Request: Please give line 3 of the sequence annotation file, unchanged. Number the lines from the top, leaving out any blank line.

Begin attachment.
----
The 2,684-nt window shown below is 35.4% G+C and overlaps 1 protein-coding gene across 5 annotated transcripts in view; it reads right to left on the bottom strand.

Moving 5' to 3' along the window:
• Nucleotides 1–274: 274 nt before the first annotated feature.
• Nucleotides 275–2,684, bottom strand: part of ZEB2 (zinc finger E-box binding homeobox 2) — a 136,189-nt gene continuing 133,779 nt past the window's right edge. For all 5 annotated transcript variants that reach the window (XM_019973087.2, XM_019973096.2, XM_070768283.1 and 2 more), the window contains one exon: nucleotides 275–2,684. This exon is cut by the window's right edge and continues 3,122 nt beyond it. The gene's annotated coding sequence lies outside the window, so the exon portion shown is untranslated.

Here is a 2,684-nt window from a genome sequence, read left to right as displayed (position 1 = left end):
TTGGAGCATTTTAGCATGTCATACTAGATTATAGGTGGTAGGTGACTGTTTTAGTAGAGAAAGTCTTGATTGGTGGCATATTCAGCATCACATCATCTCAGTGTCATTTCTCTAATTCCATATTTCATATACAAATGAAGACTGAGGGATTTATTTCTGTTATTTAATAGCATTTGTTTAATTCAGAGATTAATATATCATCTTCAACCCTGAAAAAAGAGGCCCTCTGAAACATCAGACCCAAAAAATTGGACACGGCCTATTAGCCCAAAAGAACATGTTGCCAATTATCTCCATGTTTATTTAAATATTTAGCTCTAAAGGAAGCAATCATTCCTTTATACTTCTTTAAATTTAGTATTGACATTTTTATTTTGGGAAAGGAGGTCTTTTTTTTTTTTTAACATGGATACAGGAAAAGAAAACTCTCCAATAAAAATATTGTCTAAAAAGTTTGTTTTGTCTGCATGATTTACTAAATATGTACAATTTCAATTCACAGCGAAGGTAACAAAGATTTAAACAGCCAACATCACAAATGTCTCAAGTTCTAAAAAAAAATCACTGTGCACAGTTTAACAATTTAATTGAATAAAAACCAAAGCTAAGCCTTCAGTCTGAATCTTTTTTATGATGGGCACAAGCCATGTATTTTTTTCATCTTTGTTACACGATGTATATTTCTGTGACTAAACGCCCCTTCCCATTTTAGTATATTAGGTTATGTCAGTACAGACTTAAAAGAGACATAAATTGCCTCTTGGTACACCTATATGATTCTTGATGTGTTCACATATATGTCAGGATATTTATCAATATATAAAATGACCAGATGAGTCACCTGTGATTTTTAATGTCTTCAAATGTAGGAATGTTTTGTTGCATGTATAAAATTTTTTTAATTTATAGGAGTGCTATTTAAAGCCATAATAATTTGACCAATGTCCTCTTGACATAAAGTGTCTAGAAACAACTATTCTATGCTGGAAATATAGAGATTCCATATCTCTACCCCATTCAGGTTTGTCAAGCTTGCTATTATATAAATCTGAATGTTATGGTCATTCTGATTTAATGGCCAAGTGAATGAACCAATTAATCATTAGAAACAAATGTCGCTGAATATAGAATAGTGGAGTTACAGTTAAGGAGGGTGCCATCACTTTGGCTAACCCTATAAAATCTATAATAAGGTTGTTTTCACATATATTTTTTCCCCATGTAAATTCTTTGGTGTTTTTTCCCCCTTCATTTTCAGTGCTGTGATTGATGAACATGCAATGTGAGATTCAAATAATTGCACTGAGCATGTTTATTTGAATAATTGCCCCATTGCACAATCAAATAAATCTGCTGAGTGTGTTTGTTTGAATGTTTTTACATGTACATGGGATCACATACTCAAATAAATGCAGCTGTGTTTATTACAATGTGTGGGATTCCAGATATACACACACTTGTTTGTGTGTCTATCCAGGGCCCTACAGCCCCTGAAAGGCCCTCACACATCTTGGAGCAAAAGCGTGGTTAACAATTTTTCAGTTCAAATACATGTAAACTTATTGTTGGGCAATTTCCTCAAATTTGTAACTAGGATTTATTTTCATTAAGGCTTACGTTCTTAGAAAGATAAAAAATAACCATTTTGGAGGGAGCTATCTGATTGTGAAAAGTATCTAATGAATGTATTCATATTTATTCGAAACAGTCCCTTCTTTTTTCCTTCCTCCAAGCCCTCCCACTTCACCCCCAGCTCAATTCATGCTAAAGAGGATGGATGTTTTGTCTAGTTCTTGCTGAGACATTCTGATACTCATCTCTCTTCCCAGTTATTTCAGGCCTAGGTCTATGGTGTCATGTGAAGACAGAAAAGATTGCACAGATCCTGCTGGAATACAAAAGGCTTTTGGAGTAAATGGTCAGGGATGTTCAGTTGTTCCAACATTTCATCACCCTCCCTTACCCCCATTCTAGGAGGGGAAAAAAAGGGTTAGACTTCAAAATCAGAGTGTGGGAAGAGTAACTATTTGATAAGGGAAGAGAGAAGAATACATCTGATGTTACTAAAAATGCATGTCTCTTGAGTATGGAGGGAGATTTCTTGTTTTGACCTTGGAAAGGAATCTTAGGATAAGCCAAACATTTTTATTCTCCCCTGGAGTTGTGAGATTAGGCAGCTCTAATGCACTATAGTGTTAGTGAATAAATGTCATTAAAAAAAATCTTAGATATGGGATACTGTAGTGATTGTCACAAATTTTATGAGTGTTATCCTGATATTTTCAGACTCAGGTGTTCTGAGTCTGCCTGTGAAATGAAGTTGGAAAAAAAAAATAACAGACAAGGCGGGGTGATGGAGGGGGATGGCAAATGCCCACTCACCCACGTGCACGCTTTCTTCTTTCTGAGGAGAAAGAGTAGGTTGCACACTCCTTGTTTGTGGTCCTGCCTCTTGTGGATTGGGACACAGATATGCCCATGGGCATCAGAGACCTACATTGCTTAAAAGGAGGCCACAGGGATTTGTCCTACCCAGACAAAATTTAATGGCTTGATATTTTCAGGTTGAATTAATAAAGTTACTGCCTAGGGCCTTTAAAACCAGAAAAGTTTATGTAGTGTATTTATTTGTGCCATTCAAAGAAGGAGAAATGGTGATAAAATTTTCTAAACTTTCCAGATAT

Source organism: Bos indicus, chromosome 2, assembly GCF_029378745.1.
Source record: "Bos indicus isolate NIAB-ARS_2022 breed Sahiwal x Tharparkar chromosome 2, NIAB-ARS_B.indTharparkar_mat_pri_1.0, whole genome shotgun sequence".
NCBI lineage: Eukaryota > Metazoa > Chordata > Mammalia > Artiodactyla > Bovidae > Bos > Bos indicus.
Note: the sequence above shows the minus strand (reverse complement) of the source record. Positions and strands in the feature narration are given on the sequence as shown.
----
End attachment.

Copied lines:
• Nucleotides 1–274: 274 nt before the first annotated feature.